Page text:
Alcohol as a Public Health Issue

Alcohol as a Public Health Issue

Alcohol as a Public Health Issue
Post Date: July 19, 2019

Alcohol as a Public Health Issue

Each year, over 50 million people experience harm because of another person’s drinking, according to a new study from the Journal of Studies on Alcohol and Drugs. Similar to society’s collective response to secondhand smoke, researchers claim that there should be a public outcry about the secondhand effects of alcohol use. They call the substance’s harm to others “a significant public health issue.”

The Harm Caused by Alcohol

Alcohol can affect others besides the drinker in several ways. The term “secondhand drinking” describes the impact on someone who is exposed to another person’s alcohol use. The associated behaviors include:

  • Abuse (verbal, emotional, sexual, or physical)
  • Neglect
  • Physical violence or the threat of violence
  • Domestic violence
  • Arguments or aggression
  • Bullying
  • Driving while under the influence
  • Consequences or worsened performance at work or school
  • Destroying property
  • Financial issues
  • Strained relationships

New Research Details Secondhand Effects of Alcohol

The study was conducted by the Alcohol Research Group, located in Emeryville, California. Data came from 8,750 randomly selected adults polled in two parallel 2015 U.S. national surveys: the 2015 National Alcohol’s Harm to Others Survey and the 2015 National Alcohol Survey.

Researchers began their report by explaining that alcohol use ranks among the most significant public health risks nationwide. Excessive drinking affects not just drinkers, but their partners, friends, and family members, meaning that “the societal costs of alcohol are estimated to be twice those incurred by drinkers to themselves.”

The effects that alcohol can have on others take a variety of forms. Researchers from The Alcohol Research Group categorized them as threats, harassment, vandalism, ruined property, physical violence or aggression, driving injuries, financial issues, or family problems. The analysis of survey data revealed that 21% of women and 23% of men had been harmed in one of these ways over the last calendar year.

As with heavy drinking incidences in general, individual characteristics affected how one was impacted by another’s drinking. For example, types of harm varied by gender. Overall, the most common issue was threats or harassment. Women were more likely to suffer from financial and family problems, while men reported higher rates of ruined property, vandalism, and physical aggression.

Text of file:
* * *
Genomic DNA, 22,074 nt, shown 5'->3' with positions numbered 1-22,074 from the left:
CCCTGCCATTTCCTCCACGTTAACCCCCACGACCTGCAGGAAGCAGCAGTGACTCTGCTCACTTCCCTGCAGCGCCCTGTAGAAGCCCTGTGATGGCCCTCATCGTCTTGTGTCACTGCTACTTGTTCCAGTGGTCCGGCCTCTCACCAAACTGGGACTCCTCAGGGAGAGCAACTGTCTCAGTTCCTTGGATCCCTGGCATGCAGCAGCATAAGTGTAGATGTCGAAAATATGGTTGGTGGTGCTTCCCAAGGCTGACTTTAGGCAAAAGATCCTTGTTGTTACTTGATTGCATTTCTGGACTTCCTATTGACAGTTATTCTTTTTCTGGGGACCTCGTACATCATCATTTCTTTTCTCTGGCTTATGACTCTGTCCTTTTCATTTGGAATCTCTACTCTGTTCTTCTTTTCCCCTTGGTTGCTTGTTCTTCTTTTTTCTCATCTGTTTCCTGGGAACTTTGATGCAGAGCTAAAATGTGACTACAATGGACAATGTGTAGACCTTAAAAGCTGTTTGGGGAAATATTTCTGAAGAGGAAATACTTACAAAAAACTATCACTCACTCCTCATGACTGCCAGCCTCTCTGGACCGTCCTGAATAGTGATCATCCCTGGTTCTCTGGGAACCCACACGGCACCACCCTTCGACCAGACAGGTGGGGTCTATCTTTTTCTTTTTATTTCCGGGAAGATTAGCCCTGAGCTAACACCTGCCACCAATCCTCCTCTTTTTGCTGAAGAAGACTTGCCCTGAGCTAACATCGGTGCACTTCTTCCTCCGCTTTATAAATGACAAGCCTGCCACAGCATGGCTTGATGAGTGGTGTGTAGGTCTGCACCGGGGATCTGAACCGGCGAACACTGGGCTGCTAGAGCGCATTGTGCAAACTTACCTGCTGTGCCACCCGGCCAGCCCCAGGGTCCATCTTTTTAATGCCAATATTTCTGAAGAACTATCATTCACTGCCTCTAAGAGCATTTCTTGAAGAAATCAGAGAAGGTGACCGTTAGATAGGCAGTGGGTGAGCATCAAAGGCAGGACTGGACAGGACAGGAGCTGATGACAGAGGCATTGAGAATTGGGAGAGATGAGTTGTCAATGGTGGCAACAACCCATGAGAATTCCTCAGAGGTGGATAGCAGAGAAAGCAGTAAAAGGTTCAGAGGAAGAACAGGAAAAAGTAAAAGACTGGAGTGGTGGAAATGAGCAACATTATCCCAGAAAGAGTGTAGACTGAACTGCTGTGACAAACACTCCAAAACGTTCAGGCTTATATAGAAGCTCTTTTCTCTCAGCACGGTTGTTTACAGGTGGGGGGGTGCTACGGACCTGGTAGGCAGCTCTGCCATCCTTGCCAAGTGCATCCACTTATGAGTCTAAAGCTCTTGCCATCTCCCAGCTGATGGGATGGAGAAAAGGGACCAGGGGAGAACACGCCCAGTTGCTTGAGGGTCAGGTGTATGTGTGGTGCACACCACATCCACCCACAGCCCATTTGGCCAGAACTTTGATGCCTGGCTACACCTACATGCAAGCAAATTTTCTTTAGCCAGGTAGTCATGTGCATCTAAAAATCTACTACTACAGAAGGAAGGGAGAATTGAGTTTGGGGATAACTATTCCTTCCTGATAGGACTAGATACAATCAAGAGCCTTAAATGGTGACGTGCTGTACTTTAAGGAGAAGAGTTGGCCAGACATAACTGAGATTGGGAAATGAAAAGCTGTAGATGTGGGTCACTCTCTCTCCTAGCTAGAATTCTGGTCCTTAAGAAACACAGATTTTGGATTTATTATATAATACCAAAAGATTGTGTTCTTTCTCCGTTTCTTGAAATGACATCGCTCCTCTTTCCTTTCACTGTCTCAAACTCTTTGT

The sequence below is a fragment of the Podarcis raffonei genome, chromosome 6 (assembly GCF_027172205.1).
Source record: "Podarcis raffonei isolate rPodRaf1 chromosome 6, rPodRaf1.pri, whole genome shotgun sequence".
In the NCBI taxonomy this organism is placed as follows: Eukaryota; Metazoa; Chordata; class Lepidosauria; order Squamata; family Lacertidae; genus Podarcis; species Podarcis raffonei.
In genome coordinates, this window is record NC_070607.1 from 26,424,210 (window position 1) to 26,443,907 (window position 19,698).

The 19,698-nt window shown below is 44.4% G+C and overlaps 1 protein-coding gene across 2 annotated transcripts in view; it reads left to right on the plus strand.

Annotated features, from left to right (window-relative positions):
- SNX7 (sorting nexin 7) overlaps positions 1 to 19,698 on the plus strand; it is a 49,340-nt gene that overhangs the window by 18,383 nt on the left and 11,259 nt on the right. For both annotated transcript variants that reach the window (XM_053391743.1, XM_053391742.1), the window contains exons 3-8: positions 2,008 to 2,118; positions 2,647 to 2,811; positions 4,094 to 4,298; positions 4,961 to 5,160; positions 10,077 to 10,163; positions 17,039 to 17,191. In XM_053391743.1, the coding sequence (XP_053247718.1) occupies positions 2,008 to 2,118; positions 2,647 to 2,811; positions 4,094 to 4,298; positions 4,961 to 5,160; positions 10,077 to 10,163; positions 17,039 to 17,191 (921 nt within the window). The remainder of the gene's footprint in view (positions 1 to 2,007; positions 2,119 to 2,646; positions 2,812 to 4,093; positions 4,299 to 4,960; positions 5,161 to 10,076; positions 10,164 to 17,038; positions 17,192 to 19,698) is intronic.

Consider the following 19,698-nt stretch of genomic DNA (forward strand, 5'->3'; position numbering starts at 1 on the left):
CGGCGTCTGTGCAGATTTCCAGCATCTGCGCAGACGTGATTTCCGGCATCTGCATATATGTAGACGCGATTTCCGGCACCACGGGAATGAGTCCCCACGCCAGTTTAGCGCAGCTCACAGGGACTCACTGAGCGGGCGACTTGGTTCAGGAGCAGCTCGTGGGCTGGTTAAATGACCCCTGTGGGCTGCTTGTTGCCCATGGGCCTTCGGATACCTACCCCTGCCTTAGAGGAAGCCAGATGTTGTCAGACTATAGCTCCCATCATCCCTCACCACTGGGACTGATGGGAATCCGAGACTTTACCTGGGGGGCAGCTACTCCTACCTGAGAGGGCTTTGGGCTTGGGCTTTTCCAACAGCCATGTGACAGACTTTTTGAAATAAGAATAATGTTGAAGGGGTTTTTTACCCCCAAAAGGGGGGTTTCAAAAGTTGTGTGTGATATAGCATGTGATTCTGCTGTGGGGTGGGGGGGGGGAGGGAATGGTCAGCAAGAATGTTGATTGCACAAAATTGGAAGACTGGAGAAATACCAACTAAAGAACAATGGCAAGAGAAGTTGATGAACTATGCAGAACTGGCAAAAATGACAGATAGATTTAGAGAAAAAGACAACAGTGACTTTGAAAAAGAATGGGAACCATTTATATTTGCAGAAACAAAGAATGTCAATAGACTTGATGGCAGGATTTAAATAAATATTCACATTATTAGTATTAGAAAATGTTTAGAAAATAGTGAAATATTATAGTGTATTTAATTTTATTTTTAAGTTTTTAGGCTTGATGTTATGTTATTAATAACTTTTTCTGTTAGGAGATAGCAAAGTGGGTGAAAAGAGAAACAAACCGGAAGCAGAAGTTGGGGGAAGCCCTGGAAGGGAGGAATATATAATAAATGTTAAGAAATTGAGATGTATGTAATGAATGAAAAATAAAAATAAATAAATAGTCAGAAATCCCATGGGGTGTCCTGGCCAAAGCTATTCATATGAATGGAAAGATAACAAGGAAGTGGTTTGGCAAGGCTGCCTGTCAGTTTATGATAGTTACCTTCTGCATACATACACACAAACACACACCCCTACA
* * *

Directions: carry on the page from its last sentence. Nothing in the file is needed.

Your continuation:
Factors such as the age and person’s own drinking habits also played a role in how they were threatened by others’ alcohol consumption. Those under 25 were more likely to be harmed by others’ drinking, and the risk also increased for those who were heavy drinkers themselves. Those who drank even moderately were still almost three times more likely to be met with harassment, threats, and driving-related incidents than those who fully abstained from alcohol consumption altogether.

Combatting Secondhand Drinking

Lead author Madhabika B. Nayak, Ph.D., claims that these side effects can be controlled through public policy and social response. Research on secondhand smoke significantly impacted societal acceptance and legislation, and Nayak hopes the same will be true of secondhand drinking studies. Data on the full range of alcohol’s harm to others provides the needed evidence base for efforts to reduce the public health toll of alcohol and influence public opinion. “Control policies, such as alcohol pricing, taxation, reduced availability, and restricting advertising, may be the most effective ways to reduce not only alcohol consumption, but also alcohol’s harm to persons other than the drinker.”

In a commentary response, Timothy Naimi, M.D., advocates for higher taxes on alcohol, explaining that there is strong evidence that these public policies decrease overall levels of excessive drinking and reduce the harms to others across the board. In another note, Sven Andréasson, M.D., writes that setting mandatory minimum prices for alcoholic beverages can contribute to harm reduction.

There are also steps you can take to combat the effects of secondhand drinking.

  • Learn as much as you can about addiction. Education can help you to understand what a loved one is going through, as well as to distance yourself from feeling responsible for their alcoholism.
  • Protect yourself. If being around a loved one who is drinking puts you or your family in danger, take action and set firm boundaries. Consider working with a trained interventionist to persuade your spouse or family member to seek treatment.
  • Attend support meetings. It’s not just addicts who need support – their families and friends do, too. Seek out families who are undergoing similar challenges or a local AlAnon meeting.
  • Seek professional help. Begin attending counseling or therapy sessions in order to learn self-care and coping mechanisms that can help you to overcome secondhand drinking’s harmful effects.

Accredited, Trauma-Focused Care

Concise Recovery offers addiction treatment from detox to outpatient care. Addiction doesn’t develop in a vacuum – traumatic events and life’s stresses can serve as the catalyst for out of control drinking. If you are being impacted by someone else’s drinking or drug use, we encourage you to contact us today. There is hope, and healing is possible. Call 1-888-978-5424 to learn more.

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